Last week, our Sunday News contacted me for an interview about Bell’s book. I told them that I have become increasingly uncomfortable answering difficult questions isolated from the important context surrounding them. For example, if sin is no big deal and God is all love and no judgment, hell will be misunderstood, sneered or flatly rejected. Larger questions about evil, human culpability and justice must be discussed before talking about final judgment and hell.

The four quotes below from four men who have taught me a lot. They provide indispensable contextual considerations for discussing final judgment. Note the variety of themes they interface with related to final judgment.

D. A. Carson:

“The Bible does not present us with a God who chances upon neutral men and women and arbitrarily consigns some to heaven and some to hell. He takes guilty men and women, all of whom deserve his wrath, and in his great mercy and love he saves vast numbers of them. Had he saved only one, it would have been an act of grace; that he saves a vast host affirms still more unmistakably the uncharted reaches of that grace. Hell stands as a horrible witness to human defiance in the face of great grace” (How Long, O Lord?: Reflections on Suffering and Evil, p. 92).

R.C. Sproul:

“All things being equal, God does desire that no one perishes, but all things are not equal. Sin is real. Sin violates God’s holiness and righteousness. God also is not willing that sin go unpunished. He desires as well that His holiness be vindicated. When the preceptive will is violated, things are no longer equal. Now God requires punishment while not particularly enjoying the personal application of it” (Following Christ, pp. 217-18).

J. I. Packer:

“The unbeliever has preferred to be by himself, without God, defying God, having God against him, and he shall have his preference. Nobody stands under the wrath of God save those who have chosen to do so. The essence of God’s action in wrath is to give men what they choose, in all its implications: nothing more, and equally nothing less. God’s readiness to respect human choice to this extent may appear disconcerting and even terrifying, but it is plain that His attitude here is supremely just, and poles apart from the wanton and irresponsible inflicting of pain which is what we mean by cruelty . . . what God is hereby doing is no more than to ratify and confirm judgments which those whom He visits have already passed on themselves by the course they have chosen to follow” (Knowing God, p. 139).

John R. W. Stott:

“Why is it that people do not come to Christ? Is it that they cannot, or is it that they will not? Jesus taught both. And in this “cannot” and “will not” lies the ultimate antimony between divine sovereignty and human responsibility. But however we state it, we must not eliminate either part. Our responsibility before God is an inalienable aspect of our human dignity. Its final expression will be on the Day of judgment. Nobody will be sentenced without trial. All people, great and small, irrespective of their social class, will stand before God’s throne, not crushed or browbeaten, but given this final token of respect for human responsibility, as each gives an account of what he or she has done” (The Cross of Christ, pp. 95-96).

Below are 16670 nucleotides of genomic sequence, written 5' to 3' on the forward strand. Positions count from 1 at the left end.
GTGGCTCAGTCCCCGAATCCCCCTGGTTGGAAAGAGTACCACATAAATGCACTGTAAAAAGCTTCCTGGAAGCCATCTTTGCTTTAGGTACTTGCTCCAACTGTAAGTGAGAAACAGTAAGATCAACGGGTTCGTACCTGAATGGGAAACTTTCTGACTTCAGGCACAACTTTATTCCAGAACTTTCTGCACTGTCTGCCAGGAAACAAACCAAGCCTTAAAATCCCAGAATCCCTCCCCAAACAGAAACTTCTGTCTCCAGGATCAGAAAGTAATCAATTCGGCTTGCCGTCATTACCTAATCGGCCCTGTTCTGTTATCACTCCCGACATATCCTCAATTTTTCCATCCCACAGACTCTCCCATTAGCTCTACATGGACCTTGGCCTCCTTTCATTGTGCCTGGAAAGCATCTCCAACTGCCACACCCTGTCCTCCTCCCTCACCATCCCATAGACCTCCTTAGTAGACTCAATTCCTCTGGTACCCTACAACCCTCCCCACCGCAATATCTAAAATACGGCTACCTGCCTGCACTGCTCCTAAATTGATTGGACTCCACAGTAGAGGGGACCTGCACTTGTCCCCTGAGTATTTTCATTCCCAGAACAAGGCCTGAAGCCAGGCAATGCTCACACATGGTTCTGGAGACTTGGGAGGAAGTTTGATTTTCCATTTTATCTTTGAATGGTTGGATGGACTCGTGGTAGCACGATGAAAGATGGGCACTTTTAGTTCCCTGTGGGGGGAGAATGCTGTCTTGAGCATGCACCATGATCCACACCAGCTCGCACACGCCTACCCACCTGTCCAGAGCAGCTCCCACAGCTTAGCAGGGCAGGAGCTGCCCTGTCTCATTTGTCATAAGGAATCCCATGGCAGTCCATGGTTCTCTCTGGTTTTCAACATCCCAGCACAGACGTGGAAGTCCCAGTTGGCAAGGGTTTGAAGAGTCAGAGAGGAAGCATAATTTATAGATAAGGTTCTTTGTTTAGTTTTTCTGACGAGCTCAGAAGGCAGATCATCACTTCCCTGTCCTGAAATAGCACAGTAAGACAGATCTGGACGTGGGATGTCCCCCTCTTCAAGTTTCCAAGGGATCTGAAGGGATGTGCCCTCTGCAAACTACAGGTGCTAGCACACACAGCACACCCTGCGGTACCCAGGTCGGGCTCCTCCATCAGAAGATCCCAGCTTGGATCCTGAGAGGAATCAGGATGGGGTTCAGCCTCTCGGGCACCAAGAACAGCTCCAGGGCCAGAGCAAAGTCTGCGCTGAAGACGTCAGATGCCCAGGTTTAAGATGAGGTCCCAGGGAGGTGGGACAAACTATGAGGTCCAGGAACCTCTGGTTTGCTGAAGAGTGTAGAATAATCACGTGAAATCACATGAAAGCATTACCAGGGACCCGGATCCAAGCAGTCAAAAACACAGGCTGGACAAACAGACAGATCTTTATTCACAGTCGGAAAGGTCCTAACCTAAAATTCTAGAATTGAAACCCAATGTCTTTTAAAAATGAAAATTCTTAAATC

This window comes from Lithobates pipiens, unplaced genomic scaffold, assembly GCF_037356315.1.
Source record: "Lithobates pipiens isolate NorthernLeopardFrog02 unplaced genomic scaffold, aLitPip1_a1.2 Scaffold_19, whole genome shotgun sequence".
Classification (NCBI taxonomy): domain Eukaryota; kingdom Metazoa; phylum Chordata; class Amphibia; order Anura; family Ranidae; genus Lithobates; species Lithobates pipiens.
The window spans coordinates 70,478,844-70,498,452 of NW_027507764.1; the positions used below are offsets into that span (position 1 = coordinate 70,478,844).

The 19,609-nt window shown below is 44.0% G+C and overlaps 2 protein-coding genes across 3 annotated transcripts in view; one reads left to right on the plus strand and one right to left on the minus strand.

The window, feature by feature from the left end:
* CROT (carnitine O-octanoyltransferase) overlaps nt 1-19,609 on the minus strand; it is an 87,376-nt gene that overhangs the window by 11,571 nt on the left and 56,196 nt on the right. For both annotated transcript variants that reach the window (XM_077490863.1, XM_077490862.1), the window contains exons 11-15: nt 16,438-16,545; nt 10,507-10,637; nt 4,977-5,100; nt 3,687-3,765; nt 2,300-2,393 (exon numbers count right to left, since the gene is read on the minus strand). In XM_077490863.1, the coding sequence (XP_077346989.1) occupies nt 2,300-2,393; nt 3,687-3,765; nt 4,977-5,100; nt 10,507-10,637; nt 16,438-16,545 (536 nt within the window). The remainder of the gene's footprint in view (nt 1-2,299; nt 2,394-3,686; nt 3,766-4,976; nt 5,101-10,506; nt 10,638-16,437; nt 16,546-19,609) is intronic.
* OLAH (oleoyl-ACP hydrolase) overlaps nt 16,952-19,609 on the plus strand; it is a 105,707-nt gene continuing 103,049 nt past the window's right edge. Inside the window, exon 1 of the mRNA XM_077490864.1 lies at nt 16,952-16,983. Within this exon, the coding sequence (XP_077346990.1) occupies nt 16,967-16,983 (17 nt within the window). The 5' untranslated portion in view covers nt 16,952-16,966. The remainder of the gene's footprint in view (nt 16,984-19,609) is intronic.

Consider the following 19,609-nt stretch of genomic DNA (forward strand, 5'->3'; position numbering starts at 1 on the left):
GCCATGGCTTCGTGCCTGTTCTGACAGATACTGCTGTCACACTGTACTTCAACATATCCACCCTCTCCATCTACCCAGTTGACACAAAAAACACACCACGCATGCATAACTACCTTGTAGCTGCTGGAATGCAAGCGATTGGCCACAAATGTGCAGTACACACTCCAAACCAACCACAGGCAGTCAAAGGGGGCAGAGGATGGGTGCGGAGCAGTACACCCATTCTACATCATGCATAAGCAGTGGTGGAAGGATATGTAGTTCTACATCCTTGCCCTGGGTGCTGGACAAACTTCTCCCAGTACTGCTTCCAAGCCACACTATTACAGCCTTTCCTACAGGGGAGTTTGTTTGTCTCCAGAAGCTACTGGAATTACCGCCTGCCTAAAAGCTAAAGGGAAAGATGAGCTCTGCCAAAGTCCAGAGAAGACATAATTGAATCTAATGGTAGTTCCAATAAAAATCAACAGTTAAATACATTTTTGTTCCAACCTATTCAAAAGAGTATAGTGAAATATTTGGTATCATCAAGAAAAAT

Memorize and discuss the following Scriptures:

Be wise in the way you act toward outsiders; make the most of every opportunity. Let your conversation be always full of grace, seasoned with salt, so that you may know how to answer everyone” (Colossians 3:5-6).

“But in your hearts revere Christ as Lord. Always be prepared to give an answer to everyone who asks you to give the reason for the hope that you have. But do this with gentleness and respect” (I Peter 3:15).

Steve Cornell

About Wisdomforlife

Just another worker in God's field.
This entry was posted in Afterlife, Final judgment, Hell, Rob Bell, Salvation. Bookmark the permalink.

3 Responses to 5 point plan for answering hard questions

  1. Paul Bishop says:

    Good points! I wish more Christians followed guidelines like this. When they’re asked questions, they range from kind-hearted non-answers (“Don’t worry about that, just have faith”) to bashing the other person and being generally abrasive.

    Paul’s statement on “speaking the truth in love” is profound when applied to hard questions from nonbelievers.

  2. Pingback: Top 5 Fridays! 5 Questions You Should Ask Yourself Regularly – Betty Roche

  3. Pingback: Top 5 Fridays! 5 Questions You Should Ask Yourself Regularly | Jerome Perkins Blog